An epidemiological examination of parenting and family correlates of emotional problems in young children.
American Journal of Orthopsychiatry, January 2011
Cassandra Dittman, Louise June Keown, Matthew Sanders, Dennis Rose, Susan P. Farruggia, Kate Sofronoff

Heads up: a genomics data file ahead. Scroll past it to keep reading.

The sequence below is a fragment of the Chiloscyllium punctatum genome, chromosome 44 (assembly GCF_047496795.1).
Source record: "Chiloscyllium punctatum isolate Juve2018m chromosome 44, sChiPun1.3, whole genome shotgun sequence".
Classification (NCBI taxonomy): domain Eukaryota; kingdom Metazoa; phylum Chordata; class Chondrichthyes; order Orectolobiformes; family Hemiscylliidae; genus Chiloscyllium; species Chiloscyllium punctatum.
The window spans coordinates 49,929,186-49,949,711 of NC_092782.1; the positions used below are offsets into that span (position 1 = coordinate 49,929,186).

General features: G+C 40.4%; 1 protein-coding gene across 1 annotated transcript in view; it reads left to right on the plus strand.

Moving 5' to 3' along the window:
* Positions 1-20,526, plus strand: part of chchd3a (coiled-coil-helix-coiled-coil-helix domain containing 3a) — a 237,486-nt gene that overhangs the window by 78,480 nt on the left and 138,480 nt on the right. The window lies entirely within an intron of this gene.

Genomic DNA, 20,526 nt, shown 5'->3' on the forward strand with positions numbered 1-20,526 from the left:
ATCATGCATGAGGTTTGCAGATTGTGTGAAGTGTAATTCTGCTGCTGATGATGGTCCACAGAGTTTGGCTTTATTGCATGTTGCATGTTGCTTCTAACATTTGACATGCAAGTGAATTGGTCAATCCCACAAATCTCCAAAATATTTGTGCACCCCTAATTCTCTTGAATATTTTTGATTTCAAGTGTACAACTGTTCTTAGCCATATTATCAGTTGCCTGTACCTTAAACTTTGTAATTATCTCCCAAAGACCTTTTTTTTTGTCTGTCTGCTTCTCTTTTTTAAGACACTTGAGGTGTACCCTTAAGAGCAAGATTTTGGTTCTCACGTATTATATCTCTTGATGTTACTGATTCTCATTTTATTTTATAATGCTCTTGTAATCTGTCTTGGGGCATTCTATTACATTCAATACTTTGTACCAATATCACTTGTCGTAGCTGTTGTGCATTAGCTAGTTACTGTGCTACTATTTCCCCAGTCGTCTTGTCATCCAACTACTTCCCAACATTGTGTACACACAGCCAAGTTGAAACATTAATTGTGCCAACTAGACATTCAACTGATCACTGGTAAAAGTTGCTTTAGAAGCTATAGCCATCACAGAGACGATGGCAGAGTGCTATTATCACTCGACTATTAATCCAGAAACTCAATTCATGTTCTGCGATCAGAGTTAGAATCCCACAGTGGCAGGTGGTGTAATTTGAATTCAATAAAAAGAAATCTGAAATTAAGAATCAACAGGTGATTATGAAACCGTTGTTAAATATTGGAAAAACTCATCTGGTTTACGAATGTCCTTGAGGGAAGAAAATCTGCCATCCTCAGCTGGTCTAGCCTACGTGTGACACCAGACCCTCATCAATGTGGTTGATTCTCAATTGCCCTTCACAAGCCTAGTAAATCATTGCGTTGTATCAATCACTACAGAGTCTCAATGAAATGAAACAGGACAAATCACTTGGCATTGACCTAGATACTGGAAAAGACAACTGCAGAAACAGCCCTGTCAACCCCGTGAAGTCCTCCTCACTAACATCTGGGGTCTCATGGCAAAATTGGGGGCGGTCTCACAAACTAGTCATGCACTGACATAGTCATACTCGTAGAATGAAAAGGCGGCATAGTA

The present article used data from a community sample of primary caregivers of children between 4 and 7 years old to investigate the prevalence and correlates of emotional symptoms in young children transitioning to elementary school. Mothers (n = 3,483) and fathers (n = 1,019) living in metropolitan areas of eastern Australia participated in a telephone survey of parenting practices and child behavioral and emotional problems. Fifteen percent of mothers and 12% of fathers reported that their child showed clinically elevated levels of emotional symptoms. The most common parental responses to a child's anxious or distressed behavior were to use physical contact, talk in a soothing voice, or encourage their child to be brave, while fewer than 10% of parents ignored their child's distress by not giving any attention. For mothers, reports of child emotional symptoms were associated with mothers' use of physical contact to soothe their children, mothers' level of personal stress and depression, their confidence in managing anxious or distressed behavior, and consistency in their application of discipline. Fathers' encouragement of their children to be brave and fathers' confidence in managing anxious or distressed behavior were associated with reduced child emotional symptoms. These findings have implications for the development of universal prevention programs for internalizing disorders in children.
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